Facing The Music: We Need You To Subscribe To The Quietus

We’ve recently had to strip back what the Quietus does, closing down our film and arts sections and have reluctantly put our books section on ice. In order to protect our music coverage we need at least another 350 people to subscribe to the site, says editor John Doran, but just look at what you get in return…

We have recently had to cut back what the Quietus does, closing down our film and arts section and placing our books section on ice. In order to protect the rest of what we do, we need 350 new subscribers. This is a tiny fraction of the millions who read the site annually, but those who sign up will save this site, securing its short to medium term future, allowing us to cover (and provide) the best music being produced today. We are party to the same violent forces which have closed countless magazines and websites over the last five years and which are currently threatening some of the biggest names in publishing worldwide.

It has never been cheaper to become part of the Quietus Low Culture community and you get more than ever for your money. To find out more, click here.

For the next six weeks** we’re offering reductions of over a third on our top tier and over 10% on our middle tier.

The first thing to go during the pandemic was our office.

It was a blessed relief to be honest. By 2020, such were the financial problems the Quietus was facing due to the collapse of advertising, that I had started to visualise this website as a stricken plane, one of the engines clearly on fire and emitting a frightening amount of black smoke, skimming precariously over a vast mountain range, nearly clipping the occasional peak. In brutal terms, the question seemed to be – what can we throw out of the door in order to reduce our weight so we don’t fly screaming into unforgiving vertical granite? “Luke, why are you gripping the door frame so tightly with a worried look on your face?!” In reality, we didn’t have much we could afford to lose – but the office made sense. I’d already beaten a retreat from London, my home for 25 years, to rural Wiltshire in an attempt to keep my living costs down and Luke was beginning his own outwards trek towards Essex and family life. It was time to cut our last ties to us pretending to be something we weren’t.

When we launched as an independent online magazine nearly 15 years ago, we both felt it was important to present a – completely false – image of ourselves as a successful, powerful, well-funded organ. We figured that no one would take us seriously if we didn’t have an office, so we initially pretended that we had one.

We wrote all morning, all afternoon, all evening and, sometimes, all night long. Always powered by coffee, but sometimes also by some slightly stronger fuel. We published the amount of work – often under a dizzying array of made up names – that we felt a successful, powerful, well-funded magazine would publish. We muscled our way into local, then national and then international conversations about culture; at first, this was admittedly done with more energy than expertise or planning, but we were always, unceasingly, learning on the job. We acted bullishly, as if everything depended on this… because, ultimately, it did.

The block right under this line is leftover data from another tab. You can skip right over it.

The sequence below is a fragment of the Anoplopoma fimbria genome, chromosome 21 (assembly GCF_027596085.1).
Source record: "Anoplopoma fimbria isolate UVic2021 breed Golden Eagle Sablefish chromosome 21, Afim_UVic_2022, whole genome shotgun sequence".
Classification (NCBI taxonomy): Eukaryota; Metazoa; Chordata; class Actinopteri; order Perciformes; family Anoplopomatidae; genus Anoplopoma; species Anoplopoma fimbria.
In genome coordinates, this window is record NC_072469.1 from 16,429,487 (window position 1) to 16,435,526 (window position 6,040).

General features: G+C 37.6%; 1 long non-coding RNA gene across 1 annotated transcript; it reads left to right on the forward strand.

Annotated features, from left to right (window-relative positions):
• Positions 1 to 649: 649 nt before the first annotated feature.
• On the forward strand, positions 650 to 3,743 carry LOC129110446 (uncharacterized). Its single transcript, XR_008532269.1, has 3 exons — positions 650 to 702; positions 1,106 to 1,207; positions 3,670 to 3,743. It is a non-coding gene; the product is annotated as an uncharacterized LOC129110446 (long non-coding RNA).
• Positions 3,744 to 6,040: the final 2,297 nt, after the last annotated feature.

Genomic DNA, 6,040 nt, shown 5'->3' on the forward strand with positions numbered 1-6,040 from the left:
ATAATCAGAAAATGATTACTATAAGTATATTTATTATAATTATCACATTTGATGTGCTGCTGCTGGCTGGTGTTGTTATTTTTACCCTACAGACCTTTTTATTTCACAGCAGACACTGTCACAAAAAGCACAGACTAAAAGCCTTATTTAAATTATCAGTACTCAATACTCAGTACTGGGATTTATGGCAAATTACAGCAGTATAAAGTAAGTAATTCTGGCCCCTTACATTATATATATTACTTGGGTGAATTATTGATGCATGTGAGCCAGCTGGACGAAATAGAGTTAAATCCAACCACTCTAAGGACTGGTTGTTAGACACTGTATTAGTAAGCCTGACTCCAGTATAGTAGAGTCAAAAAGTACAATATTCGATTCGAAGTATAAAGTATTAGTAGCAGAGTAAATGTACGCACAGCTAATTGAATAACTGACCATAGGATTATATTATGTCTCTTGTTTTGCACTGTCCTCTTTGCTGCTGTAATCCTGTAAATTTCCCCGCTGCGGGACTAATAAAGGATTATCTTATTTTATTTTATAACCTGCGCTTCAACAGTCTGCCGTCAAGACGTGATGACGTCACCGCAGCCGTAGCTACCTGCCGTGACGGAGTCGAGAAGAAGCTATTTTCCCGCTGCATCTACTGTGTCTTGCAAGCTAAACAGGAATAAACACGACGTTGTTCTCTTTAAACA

But there was no hi-tech office full of staff playing table football, brainstorming in the imaginarium or riding round on little plastic tractors, there was just Luke and I sat at the rickety kitchen table of my flat share in Manor House, hearts soaring after a pint of espresso each. And then before long, a good pal Chris offered us use of a tiny table in his garret offices in East London from which he wrote smartphone apps. And from that miniscule hectarage, our fingers banging down furiously and deafeningly on shitty spring loaded DELL keyboards, our vaporous subterfuge gradually solidified into actual reality. That is to say, we never graduated to a nice office with a full complement of staff and we never will, unless one of us wins the Lottery, but from an origin point of cos-playing what we felt an important voice in the cultural ecosystem would sound like, we actually became one; providing a platform for and a context to innumerable bands, producers, writers and artists all but ignored by an increasingly conservative mainstream digital marketplace.

I treasure those first dawning realisations that we weren’t on our own, that we were actually part of a network of independent folk all with similar feelings and aims – small record and tape labels; cool venues; other magazines, papers and websites, who believed just as strongly in the culture they were supporting.

Looking back to 2020 and the mad panic to keep tQ going while so many of those very same magazines, weeklies and websites; so many of those record and tape labels; and so many of those cool venues were closing up shop or downscaling massively, I can see clearly now that getting rid of the office wasn’t the thing that saved us. What saved us then – and will save us again now – was Luke and I trusting our instincts that it was time for us to collaborate more directly with you, our readers.